Wednesday, January 20, 2010

A Winter's Walk Along the Marina in Buffalo NY

Lake Erie was named for the Indigenous nation of the Eries who lived on these shores before 1634

This lighthouse once guided more than half a million immigrants to the city and remained active until the First World War. Built in 1833 and standing 68 feet tall, the lighthouse is now a Buffalo Lighthouse Association museum.

Sculpture 'Old Bones' by Carley Hill (2005) with Buffalo Lighthouse in the background.

Marina's observation tower gives an amazing view of the city of Buffalo, Lake Erie, the Niagara River, and a glimpse into Ontario, Canada.

Here you can walk along the rocks and see where Lake Erie meets the Niagara River

During the winter months the driftwood (full size trees) come to rest along the shoreline.

Driftwood along the shoreline

The rocks at the water's edge.

As I stand and look over the water's edge I remember that the water flowing under this ice comes from the Great Lakes Superior, Michigan, Huron, which lead into Lake Erie as they flow towards Lake Ontario on their way to the St. Lawrence River and the Atlantic Ocean. I am always in awe with the forces of Mother Nature.

More about the Great Lakes:

VOLUME: 6 quadrillion gallons of fresh water; one-fifth of the world's fresh surface water (only the polar ice caps and Lake Baikal in Siberia contain more); 95 percent of the U.S. supply. Spread evenly across the continental U.S., the Great Lakes would submerge the country under about 9.5 feet of water.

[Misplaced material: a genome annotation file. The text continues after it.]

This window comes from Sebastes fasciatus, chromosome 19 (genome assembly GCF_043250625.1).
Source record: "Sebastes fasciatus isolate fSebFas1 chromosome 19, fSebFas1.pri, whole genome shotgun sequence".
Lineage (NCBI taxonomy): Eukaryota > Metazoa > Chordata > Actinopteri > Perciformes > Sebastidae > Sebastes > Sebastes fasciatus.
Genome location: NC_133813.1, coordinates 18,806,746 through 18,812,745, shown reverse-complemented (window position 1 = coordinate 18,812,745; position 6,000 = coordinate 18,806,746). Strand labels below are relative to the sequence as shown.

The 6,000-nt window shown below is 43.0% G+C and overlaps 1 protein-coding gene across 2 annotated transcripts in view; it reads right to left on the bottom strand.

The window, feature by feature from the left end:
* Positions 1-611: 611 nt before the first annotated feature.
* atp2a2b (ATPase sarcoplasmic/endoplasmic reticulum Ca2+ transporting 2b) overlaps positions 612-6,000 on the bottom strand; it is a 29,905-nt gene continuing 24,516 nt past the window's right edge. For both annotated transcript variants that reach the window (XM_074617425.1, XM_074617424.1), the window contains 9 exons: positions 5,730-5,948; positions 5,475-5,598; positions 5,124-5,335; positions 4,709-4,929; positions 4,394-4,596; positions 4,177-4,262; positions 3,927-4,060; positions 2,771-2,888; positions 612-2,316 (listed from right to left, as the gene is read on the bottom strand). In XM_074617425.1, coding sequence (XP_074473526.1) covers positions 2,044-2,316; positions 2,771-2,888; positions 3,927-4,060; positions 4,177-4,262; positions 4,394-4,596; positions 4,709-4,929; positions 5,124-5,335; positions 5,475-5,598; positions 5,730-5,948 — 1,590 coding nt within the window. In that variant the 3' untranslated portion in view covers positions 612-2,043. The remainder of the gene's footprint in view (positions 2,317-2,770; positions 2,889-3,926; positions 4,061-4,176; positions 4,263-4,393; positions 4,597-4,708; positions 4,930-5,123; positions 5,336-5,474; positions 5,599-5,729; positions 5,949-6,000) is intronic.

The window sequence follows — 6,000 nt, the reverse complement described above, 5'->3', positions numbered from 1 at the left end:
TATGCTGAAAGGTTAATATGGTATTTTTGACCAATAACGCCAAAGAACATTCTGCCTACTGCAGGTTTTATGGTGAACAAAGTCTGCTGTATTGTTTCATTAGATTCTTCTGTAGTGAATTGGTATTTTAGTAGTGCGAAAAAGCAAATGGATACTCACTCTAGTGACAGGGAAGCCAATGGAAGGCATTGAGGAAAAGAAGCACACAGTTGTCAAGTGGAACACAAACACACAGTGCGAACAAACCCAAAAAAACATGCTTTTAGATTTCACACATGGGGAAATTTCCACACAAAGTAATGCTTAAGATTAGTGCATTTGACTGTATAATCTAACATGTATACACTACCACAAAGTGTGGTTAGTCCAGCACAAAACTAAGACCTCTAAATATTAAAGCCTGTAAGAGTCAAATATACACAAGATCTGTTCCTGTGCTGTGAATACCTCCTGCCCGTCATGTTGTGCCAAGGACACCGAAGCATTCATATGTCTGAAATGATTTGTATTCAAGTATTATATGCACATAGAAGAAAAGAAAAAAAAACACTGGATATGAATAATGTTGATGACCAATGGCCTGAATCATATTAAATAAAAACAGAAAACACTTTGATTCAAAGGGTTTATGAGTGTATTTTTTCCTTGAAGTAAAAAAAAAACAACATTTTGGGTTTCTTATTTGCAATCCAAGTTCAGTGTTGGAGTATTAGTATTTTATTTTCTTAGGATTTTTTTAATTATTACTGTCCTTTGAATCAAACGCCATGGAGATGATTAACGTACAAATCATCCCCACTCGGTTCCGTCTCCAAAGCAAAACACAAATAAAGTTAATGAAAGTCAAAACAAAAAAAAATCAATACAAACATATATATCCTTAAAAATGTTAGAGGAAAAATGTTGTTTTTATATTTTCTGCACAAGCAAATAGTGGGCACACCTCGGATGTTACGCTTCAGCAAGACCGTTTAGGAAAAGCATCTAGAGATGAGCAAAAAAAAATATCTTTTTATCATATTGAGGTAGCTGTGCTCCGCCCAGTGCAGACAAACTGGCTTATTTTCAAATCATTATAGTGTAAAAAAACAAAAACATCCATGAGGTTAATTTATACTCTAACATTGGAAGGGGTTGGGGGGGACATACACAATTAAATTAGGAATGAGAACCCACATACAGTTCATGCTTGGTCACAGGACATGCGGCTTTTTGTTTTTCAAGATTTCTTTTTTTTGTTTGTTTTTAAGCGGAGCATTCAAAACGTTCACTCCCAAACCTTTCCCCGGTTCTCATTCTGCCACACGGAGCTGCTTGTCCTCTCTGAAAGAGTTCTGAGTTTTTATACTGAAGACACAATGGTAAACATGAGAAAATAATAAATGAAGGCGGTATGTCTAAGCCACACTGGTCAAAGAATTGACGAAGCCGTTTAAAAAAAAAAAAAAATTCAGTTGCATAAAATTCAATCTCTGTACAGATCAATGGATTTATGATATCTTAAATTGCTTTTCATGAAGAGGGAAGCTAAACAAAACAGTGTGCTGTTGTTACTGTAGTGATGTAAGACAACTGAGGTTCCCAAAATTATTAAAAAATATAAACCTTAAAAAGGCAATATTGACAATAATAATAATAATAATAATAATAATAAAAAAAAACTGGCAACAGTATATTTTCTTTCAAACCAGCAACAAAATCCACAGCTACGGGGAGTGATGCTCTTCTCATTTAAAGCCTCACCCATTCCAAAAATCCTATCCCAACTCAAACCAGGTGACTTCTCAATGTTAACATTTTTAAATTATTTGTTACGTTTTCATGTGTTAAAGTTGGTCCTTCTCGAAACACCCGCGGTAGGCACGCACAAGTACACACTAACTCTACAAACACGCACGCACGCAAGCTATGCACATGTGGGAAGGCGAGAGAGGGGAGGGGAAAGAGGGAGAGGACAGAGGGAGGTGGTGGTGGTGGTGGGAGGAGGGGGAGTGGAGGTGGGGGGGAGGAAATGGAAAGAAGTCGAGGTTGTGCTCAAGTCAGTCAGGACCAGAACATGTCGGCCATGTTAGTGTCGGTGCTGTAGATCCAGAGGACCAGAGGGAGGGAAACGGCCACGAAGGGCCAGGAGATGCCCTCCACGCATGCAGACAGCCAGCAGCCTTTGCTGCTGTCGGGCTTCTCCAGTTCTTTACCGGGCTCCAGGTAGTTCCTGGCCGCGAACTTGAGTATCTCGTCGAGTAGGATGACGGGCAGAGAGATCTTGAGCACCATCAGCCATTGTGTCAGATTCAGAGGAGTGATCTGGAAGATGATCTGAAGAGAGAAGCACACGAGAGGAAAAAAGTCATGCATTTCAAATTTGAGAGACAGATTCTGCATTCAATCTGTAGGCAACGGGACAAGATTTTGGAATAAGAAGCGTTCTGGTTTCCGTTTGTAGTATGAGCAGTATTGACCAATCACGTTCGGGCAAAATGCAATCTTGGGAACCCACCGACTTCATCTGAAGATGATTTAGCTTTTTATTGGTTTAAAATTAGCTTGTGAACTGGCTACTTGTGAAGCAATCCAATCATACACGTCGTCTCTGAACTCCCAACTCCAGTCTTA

TOTAL AREA: More than 94,000 square miles (larger than the states of New York, New Jersey, Connecticut, Rhode Island, Massachusetts, Vermont, and New Hampshire combined, or about 23 percent of the province of Ontario). About 295,000 square miles/767,000 square kilometres in the watershed (the area where all the rivers and streams drain into the lakes).

TOTAL COASTLINE: United States and Canada -- 10,900 miles (including connecting channels, mainland and islands). The Great Lakes shoreline is equal to almost 44 percent of the circumference of the earth, and Michigan's Great Lakes coast totals 3,288 miles more coastline than any state but Alaska.


This is my favorite place to walk in Buffalo. One can stand at the water's edge and look out across the water and see the Canadian coastline.

These photos look like they were filmed in black and white but are actually in color. They show a typical winter's day in this area.



Maggie's Magic Pantry said...

Lovely post, great photos, Thanks for sharing them. Maggie

Sophia said...

buffalo in winter is so beautiful. i am in lovewith the great niagara river. so interesting to learn ponder these things about the water that surrounds us!